Slow-cooking Mcs like a pound of baby backs
What goes better with a juicy rack of slow-cooked ribs slathered in Sweet Baby Ray’s than hits from a washed-up early ’90s rapper? I can’t think of anything, which is why it makes perfect sense that Vanilla Ice (www.myspace.com/vanillaice1031) is part of the entertainment at the 5 th Annual Twin City Ribfest. It’s happening June 11-14 at the Dixie Classic Fairgrounds and Ice’s set will take place at 10 p.m. on Friday, June 12. Full disclosure, however: I have seen the Iceman twice and it wasn’t a bad show. Granted, it was in the late ’90s, when he was doing the rap-metal thing for those eight minutes when it was sorta cool. He opened with a pretty wicked cover of Led Zeppelin’s “Immigrant Song” that instantly surpassed the basement expectations that I had coming into the first show. Flash forward 10 years and he’s still doing rap-metal, despite it being possibly the most reviled genre of music since disco died. What can you say about the man other than that he’s just keeping it real? Maybe I’m just being hard on him; by all accounts he’s a good guy who’s just in need of some heartfelt brand counseling. Admission for the festival is just $6 and there are actually tons of great entertainers of the schedule, including Money B and DJ NuStylez of Digital Underground, though neither was hung upside-down from a ledge by Suge Knight.
From ice to icey’s prot’g’ No, this has nothing to do with a toddler falling down a well. Anyone in search of mindless beats need look no further than the Greene Street Club this Friday. DJ Baby Anne (www.myspace.com/madbassgirl), sometimes referred to as “The Bass Queen,” will be playing a long night of her original mixes that combine electro, Miami bass and heavy breaks. Her biggest influence is the prominent Orlandobased breakbeat artist DJ Icey, whose entire tracks she’s occasionally known to play from end to end while dancing to them. She does have her own stuff — aside from Icey, her musical influences range from break progenators Dynamix II and AfroRican to old school electronic masters Kraftwerk and 808 State. So far, she has put out 10 mix albums, most notably the Bass Queen in the Mix series. Her newest album, GroundnPound was released in July of 2008. The show is an age 18-and-up performance and will start at 10 p.m., though ticket prices have yet to be made available.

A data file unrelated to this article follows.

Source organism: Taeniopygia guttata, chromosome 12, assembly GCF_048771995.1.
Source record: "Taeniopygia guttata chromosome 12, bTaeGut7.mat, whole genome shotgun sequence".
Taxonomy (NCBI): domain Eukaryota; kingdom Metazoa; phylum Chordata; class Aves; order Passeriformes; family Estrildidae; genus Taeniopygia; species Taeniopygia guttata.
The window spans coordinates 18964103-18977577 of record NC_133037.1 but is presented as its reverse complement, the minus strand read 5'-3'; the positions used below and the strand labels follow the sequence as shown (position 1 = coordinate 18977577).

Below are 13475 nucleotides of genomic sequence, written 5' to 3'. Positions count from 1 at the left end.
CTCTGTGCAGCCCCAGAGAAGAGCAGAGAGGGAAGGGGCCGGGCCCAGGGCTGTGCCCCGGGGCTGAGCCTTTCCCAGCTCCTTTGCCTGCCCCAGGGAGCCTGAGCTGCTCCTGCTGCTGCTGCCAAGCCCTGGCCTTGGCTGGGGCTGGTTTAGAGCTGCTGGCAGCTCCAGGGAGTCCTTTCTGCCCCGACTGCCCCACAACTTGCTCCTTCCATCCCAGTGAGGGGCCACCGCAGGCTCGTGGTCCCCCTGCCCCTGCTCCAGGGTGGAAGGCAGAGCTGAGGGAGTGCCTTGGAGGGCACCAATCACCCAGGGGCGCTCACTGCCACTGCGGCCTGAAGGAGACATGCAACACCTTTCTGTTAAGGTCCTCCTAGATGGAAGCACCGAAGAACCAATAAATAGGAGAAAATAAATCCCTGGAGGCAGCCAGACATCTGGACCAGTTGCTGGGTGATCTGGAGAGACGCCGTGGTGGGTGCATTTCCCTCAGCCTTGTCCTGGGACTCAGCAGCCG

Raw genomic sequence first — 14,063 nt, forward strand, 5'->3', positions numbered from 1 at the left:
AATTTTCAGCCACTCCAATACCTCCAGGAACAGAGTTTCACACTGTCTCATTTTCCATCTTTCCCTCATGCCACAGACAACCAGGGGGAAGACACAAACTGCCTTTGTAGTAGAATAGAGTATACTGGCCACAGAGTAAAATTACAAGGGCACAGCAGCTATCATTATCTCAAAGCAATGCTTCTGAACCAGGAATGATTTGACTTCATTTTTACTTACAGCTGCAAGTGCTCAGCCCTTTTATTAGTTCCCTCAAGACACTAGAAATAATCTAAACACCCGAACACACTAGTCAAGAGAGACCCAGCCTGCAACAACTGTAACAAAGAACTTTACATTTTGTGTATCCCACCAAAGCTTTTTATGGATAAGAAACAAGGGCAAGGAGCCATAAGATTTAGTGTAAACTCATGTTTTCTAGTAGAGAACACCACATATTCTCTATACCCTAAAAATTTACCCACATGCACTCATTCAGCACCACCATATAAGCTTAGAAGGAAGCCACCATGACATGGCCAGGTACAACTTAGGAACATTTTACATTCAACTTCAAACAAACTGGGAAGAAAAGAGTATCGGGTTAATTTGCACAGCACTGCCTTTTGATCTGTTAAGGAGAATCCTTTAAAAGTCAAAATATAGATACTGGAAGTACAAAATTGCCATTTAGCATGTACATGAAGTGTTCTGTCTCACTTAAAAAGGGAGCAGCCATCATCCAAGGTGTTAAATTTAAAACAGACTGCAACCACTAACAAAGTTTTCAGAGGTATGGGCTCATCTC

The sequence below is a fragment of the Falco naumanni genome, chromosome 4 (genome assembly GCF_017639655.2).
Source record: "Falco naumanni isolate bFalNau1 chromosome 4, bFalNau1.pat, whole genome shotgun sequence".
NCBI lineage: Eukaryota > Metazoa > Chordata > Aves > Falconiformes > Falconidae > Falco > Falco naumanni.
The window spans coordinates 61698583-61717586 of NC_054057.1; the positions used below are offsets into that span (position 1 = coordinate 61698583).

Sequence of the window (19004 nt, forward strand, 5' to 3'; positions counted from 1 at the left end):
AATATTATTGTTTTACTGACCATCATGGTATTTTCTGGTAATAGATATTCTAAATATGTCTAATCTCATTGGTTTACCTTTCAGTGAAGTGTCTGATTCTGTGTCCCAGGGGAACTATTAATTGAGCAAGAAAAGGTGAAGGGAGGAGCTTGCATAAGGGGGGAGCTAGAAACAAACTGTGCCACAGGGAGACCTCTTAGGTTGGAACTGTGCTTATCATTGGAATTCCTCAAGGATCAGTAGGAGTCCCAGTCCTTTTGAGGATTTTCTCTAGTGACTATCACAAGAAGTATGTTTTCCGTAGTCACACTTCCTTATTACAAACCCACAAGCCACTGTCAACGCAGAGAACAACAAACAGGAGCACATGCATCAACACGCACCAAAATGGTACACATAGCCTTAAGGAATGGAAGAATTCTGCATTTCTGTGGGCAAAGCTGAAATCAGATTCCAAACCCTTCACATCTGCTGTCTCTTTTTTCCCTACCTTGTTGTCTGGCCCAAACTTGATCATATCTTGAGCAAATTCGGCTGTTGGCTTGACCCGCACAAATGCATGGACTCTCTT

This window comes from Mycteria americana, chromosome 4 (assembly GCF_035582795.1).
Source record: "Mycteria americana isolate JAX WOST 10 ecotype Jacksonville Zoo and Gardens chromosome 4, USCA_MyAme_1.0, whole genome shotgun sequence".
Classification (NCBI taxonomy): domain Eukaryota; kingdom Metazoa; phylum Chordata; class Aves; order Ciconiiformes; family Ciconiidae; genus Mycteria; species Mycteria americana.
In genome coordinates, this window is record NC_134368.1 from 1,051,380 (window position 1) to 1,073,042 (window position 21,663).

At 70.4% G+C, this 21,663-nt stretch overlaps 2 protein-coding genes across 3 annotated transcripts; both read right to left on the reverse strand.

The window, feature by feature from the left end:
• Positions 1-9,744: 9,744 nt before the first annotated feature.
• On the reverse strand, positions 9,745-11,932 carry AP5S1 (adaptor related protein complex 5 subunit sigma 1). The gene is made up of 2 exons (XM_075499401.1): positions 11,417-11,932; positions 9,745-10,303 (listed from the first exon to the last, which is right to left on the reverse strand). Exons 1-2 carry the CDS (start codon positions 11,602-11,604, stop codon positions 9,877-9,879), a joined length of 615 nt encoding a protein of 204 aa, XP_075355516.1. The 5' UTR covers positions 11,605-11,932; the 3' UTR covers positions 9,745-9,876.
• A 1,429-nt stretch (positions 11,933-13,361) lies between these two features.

It’s so hard to say goodbye to nine inch nails
Trent Reznor has decided that he’s had enough. He’s stated that the current Nine Inch Nails tour will be the last before the band goes on what he believes will be a permanent hiatus, but a word of caution is in order: He’s no Ozzy Osbourne, Don Henley or any other artist who’s prone to a dozen “farewell” tours. Reznor’s word is as serious as a heart attack. He’s not interested in the money; the fact that he encourages his fans to steal his music is indicative of that. He’s brought Nine Inch Nails on the road for one final throwdown with several of his friends, those being Jane’s Addiction and Street Sweeper Social Club. While the former is instantly recognizable, the latter shouldn’t be dismissed, especially since it consists of the Coup’s Boots Riley and Rage Against the Machine’s Tom Morello. This one is the equivalent of musical porn for anyone raised on hard music in the ’90s. Unfortunately, there are only a couple of US shows left coming into this weekend. The last NIN show stateside will be at the Bonnaroo Festival, but the last nonfestival gig happens the day before and just so happens to be in Charlotte at the Verizon Wireless Ampitheatre. Tickets are obscenely cheap for this; you can get two lawn tickets for $15 before fees and a four pack for $25.50. Seats run from $34 to $79.50 and the show starts at 7 p.m.
Ryan is going to Bonnaroo! Follow his Twitter feed all weekend long @YESRyan.